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Therapy for Attachment Issues in Denver

Counseling and Neurofeedback that specializes in attachment styles in Denver Colorado

You May Experience

Overthinking Your Relationships

Disproportionate Emotional Reactions

Surface Level Relationships

Connected Brain Counseling offers counseling and neurofeedback therapy for issues with attachment in Denver

Understand Your Attachment Style with qEEG Brain Mapping + Neurofeedback

Connected Brain Counseling's Approach to Attachment Therapy

Your attachment style can fluctuate throughout your lifetime, did you know that!? There is no better proof or hope of healing than knowing that you can change the way you relate to others and feel more successful in your relationships. Though we are biased, we believe that therapy is the best place to start this journey of understanding your attachment style. 

What to Expect In Attachment Therapy

In therapy, your licensed professional counselor will take your childhood, relationships with your parents and/or primary caregivers in order to  understand how attachment was developed in your upbringing. Additionally, clients may recommend to discuss understanding what type of attachment style category they fall into. While this is an important piece of information for your therapist to know, it may often not be the primary focus of discussion on the surface between therapist and client. 

Young Lovers

What are the Attachment Styles?

The Four Attachment Styles 

1. Secure Attachment Style 

2. Anxious Attachment Style

3. Avoidant Attachment Style

4. Dismissive Attachment Style

Anxious Attachment Styles

Understanding Anxious Attachment Styles

Individuals who struggle with issues associated with anxious attachment styles may find them selves overthinking relationships, over functioning and worrying about staying close with their partner.

 

While it is important to note that this is not the only way an individual may relate to their partner, when a client in therapy notices stress regarding relating to a partner, friendship, boss or family member, the possibility of an anxious attachment style may be discussed with your licensed professional counselor

 

If you find yourself in need of constant and continual reassurance regarding the security of your relationship, you may resonate with having an anxious attachment style. Additionally, features of codependency frequently show with those who have an anxious attachment style.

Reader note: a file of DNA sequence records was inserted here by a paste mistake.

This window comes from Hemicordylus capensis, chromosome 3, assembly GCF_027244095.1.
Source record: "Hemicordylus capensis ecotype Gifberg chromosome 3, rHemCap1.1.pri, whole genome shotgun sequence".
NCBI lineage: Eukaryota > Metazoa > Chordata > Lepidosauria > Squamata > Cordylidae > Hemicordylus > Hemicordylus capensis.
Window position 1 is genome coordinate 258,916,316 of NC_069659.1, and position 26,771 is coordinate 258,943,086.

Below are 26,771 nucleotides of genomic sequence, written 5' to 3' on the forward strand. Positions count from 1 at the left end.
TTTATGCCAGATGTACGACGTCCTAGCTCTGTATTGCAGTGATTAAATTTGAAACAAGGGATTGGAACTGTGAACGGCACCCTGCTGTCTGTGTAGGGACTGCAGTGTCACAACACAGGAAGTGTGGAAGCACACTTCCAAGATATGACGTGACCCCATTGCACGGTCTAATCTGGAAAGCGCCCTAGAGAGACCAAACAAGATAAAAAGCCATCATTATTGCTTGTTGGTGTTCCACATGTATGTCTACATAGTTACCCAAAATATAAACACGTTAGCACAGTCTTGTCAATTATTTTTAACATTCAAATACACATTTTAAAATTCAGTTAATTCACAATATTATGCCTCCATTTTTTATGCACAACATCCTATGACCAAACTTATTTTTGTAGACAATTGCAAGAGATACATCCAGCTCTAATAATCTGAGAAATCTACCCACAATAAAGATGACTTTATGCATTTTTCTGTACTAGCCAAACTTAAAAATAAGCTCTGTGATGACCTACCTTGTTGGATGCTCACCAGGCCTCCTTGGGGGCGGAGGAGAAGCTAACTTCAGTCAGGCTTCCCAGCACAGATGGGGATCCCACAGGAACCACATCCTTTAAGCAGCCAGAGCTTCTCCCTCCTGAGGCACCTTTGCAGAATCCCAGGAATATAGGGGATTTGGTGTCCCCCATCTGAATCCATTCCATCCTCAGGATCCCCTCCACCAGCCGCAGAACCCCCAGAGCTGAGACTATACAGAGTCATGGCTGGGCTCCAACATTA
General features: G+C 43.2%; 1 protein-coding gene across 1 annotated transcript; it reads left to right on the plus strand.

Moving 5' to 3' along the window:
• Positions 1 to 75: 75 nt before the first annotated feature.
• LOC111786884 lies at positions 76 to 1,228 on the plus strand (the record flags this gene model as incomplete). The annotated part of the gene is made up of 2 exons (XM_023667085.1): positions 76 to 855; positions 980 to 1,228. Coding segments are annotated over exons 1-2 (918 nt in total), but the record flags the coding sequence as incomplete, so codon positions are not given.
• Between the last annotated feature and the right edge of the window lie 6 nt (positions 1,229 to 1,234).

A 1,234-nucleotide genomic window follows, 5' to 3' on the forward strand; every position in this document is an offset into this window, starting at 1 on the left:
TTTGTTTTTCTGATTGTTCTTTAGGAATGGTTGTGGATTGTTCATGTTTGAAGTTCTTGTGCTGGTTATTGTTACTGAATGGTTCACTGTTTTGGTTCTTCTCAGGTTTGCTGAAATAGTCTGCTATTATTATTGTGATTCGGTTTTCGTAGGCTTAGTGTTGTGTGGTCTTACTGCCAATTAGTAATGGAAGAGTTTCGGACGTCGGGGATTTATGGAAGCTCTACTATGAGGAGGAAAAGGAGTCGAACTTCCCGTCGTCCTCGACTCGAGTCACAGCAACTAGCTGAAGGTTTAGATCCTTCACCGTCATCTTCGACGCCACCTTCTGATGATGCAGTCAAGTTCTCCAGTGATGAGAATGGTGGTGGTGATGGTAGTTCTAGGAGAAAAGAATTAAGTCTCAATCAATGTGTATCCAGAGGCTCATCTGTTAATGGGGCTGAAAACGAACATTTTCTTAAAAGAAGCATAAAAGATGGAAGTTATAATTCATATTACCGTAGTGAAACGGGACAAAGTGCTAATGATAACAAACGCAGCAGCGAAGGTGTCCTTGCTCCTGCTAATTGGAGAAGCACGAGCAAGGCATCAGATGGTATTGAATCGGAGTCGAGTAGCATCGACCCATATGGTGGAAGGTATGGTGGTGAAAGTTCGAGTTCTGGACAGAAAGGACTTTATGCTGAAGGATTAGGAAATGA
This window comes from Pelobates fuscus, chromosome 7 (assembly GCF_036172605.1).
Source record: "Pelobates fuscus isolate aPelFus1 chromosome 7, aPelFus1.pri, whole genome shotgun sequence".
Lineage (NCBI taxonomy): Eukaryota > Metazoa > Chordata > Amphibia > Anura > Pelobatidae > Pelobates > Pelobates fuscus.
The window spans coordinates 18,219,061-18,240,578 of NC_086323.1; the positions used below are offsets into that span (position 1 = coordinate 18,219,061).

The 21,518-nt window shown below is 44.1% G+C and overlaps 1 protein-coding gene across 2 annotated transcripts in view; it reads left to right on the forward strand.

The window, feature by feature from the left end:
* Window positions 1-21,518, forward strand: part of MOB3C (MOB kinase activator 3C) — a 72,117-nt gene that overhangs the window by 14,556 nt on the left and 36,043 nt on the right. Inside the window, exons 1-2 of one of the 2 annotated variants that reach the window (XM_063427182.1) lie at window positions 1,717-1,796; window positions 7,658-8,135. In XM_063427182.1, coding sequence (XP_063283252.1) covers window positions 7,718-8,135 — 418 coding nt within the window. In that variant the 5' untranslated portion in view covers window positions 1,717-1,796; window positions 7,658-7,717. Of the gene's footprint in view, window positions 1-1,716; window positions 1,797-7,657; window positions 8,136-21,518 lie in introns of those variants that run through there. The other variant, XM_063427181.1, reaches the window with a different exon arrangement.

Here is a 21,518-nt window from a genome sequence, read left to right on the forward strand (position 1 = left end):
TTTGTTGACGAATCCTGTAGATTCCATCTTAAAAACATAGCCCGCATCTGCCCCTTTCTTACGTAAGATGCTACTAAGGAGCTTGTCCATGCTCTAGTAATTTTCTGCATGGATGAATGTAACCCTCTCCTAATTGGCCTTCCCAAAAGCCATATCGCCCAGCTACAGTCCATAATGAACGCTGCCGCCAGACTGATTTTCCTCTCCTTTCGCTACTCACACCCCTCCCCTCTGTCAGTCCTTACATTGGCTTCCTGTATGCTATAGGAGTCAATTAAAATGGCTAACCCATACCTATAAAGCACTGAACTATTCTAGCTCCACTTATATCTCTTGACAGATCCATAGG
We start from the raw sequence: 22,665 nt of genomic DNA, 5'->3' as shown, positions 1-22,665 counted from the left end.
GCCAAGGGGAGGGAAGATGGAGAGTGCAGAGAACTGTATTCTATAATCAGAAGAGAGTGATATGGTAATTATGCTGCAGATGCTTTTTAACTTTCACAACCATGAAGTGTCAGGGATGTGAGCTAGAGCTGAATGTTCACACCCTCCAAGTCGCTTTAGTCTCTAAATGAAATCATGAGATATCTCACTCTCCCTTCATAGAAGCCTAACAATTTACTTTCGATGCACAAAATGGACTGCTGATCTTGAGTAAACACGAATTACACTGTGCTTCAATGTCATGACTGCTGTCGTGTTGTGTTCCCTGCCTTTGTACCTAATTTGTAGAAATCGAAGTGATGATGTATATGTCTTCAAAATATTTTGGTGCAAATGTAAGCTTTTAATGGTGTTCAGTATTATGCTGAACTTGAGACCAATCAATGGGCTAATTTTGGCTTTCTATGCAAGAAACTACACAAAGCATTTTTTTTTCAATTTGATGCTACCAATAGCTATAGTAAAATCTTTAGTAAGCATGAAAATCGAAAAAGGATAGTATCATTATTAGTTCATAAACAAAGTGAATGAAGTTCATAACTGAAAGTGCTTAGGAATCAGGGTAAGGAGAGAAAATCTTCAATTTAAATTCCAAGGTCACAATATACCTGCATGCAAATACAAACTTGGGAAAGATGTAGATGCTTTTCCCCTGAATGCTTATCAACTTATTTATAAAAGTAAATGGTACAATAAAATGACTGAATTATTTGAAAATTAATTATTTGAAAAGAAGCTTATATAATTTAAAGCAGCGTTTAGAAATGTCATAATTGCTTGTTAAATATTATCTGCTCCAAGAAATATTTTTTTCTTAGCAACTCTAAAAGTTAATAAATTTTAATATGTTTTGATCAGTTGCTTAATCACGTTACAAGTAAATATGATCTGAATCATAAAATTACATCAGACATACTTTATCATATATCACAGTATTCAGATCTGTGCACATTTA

Codependency is defined as, "Codependency is a way of behaving in relationships where you persistently prioritize someone else over you, and you assess your mood based on how they behave. Vicki Botnick, a marriage and family therapist in Tarzana, CA, explains that codependency often involves a sense of forgetting 'where you end and your partner begins.'" [Psych Central]

Trouble setting boundaries? 

Having a hard time setting boundaries without feeling guilt, shame or distance from your partner may be a telling sign of an anxious attachment style. From a developmental perspective, anxious attachment styles may be reinforced when a parent figure encourages a child to abandon their own needs in order to maintain closeness. This is not always explicit, and often a child learns to abandon their needs in order to soothe their parents emotional dysregulation or because their parents, too, are abandoning their needs. 

Avoidant Attachment Style

Avoidant Attachment Styles are characterized by a fear of not having their needs met within a relationship (including friendships, work partnerships, etc) and therefore creating distance in order to feel protected. Often, individuals who have avoidant attachment styles will avoid relationships or have many short relationships in order to avoid the risk of vulnerability and closeness that come with time.

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Set up a free consultation to find the right therapist for you.

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Read the Research:
Neurofeedback for Attachment

Neurofeedback in the Treatment of Developmental Trauma

“Siegel (2007) noted that a key neurobiological connection with attachment has been found in the medial prefrontal cortex, which also plays an important role in affect regulation, empathy, intrapersonal insight, attunement with others, as well as behavioral and emotional flexibility. Researchers (Cozolino, 2006; Suomi, 1999) have found that neuroplasticity can assist in molding secure attachments even when not originally formed. 


Furthermore, McKinney et al. (1972), show how these changes made to the brain can be maintained. In fact, Coan (2016) notes that the entire human brain can be thought of as an attachment system, concluding that examining attachment neuroscience would enable scholars to identify how the brain supports developmental, social, and clinical aspects of psychological systems.